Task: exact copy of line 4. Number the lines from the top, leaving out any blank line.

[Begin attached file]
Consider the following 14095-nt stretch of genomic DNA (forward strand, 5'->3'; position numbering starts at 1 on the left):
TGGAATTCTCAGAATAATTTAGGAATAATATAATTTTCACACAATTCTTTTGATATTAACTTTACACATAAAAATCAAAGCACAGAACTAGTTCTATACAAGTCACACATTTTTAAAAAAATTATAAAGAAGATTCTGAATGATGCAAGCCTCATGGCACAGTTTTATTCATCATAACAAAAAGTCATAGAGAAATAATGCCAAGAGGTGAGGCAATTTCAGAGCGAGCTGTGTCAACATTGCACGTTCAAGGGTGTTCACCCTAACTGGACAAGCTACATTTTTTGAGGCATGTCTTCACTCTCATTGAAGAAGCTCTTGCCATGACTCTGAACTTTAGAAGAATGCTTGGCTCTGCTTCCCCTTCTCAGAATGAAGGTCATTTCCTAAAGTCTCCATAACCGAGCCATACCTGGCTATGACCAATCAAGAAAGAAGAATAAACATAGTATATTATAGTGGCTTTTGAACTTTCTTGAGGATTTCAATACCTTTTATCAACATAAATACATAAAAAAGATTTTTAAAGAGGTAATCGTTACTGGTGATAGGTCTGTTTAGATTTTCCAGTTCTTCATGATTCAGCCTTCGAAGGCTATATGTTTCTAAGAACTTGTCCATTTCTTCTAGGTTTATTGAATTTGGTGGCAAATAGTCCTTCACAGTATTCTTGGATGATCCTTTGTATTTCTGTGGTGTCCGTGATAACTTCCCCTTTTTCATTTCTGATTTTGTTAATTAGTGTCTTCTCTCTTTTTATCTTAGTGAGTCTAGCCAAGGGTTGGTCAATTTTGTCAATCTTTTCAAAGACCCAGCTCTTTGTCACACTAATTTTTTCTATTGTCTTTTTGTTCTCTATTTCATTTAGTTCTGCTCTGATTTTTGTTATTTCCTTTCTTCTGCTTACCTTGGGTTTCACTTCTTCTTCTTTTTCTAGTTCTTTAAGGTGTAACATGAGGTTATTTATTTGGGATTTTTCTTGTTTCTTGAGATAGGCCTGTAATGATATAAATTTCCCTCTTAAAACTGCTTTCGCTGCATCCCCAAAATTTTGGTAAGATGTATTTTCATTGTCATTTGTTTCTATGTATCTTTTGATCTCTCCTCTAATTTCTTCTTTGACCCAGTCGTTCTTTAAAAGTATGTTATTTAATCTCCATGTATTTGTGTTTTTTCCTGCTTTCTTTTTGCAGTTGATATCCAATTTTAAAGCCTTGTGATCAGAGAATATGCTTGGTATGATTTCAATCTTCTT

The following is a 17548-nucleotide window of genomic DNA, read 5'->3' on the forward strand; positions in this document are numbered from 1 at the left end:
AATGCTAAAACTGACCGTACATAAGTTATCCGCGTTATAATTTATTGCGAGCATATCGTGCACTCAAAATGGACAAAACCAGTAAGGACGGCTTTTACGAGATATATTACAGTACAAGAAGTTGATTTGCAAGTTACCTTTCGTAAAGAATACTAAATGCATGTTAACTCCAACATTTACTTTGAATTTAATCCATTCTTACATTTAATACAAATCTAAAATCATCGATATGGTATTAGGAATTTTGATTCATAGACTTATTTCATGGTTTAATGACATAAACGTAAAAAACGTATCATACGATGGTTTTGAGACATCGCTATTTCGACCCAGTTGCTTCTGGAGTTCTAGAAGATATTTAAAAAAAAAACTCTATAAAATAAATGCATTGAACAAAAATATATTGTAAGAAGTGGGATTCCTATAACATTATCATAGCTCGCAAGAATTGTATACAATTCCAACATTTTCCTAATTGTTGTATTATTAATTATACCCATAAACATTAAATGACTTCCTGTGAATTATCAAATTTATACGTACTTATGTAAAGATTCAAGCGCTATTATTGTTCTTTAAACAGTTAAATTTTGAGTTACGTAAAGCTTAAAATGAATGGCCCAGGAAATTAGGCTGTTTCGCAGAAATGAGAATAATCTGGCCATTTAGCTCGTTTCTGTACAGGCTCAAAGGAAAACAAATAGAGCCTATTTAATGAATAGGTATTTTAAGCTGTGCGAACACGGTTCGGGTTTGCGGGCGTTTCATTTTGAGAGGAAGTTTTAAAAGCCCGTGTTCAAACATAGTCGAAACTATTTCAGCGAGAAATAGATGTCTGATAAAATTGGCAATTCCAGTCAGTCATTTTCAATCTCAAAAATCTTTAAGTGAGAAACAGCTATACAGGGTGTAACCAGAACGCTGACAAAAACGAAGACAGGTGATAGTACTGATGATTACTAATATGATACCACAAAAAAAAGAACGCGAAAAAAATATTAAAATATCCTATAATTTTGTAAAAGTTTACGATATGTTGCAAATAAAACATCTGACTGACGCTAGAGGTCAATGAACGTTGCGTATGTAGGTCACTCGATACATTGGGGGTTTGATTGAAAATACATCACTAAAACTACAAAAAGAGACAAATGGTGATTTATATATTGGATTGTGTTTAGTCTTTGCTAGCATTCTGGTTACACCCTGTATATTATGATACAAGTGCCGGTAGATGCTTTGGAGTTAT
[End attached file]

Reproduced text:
AATGCTAAAACTGACCGTACATAAGTTATCCGCGTTATAATTTATTGCGAGCATATCGTGCACTCAAAATGGACAAAACCAGTAAGGACGGCTTTTACGAGATATATTACAGTACAAGAAGTTGATTTGCAAGTTACCTTTCGTAAAGAATACTAAATGCATGTTAACTCCAACATTTACTTTGAATTTAATCCATTCTTACATTTAATACAAATCTAAAATCATCGATATGGTATTAGGAATTTTGATTCATAGACTTATTTCATGGTTTAATGACATAAACGTAAAAAACGTATCATACGATGGTTTTGAGACATCGCTATTTCGACCCAGTTGCTTCTGGAGTTCTAGAAGATATTTAAAAAAAAAACTCTATAAAATAAATGCATTGAACAAAAATATATTGTAAGAAGTGGGATTCCTATAACATTATCATAGCTCGCAAGAATTGTATACAATTCCAACATTTTCCTAATTGTTGTATTATTAATTATACCCATAAACATTAAATGACTTCCTGTGAATTATCAAATTTATACGTACTTATGTAAAGATTCAAGCGCTATTATTGTTCTTTAAACAGTTAAATTTTGAGTTACGTAAAGCTTAAAATGAATGGCCCAGGAAATTAGGCTGTTTCGCAGAAATGAGAATAATCTGGCCATTTAGCTCGTTTCTGTACAGGCTCAAAGGAAAACAAATAGAGCCTATTTAATGAATAGGTATTTTAAGCTGTGCGAACACGGTTCGGGTTTGCGGGCGTTTCATTTTGAGAGGAAGTTTTAAAAGCCCGTGTTCAAACATAGTCGAAACTATTTCAGCGAGAAATAGATGTCTGATAAAATTGGCAATTCCAGTCAGTCATTTTCAATCTCAAAAATCTTTAAGTGAGAAACAGCTATACAGGGTGTAACCAGAACGCTGACAAAAACGAAGACAGGTGATAGTACTGATGATTACTAATATGATACCACAAAAAAAAGAACGCGAAAAAAATATTAAAATATCCTATAATTTTGTAAAAGTTTACGATATGTTGCAAATAAAACATCTGACTGACGCTAGAGGTCAATGAACGTTGCGTATGTAGGTCACTCGATACATTGGGGGTTTGATTGAAAATACATCACTAAAACTACAAAAAGAGACAAATGGTGATTTATATATTGGATTGTGTTTAGTCTTTGCTAGCATTCTGGTTACACCCTGTATATTATGATACAAGTGCCGGTAGATGCTTTGGAGTTAT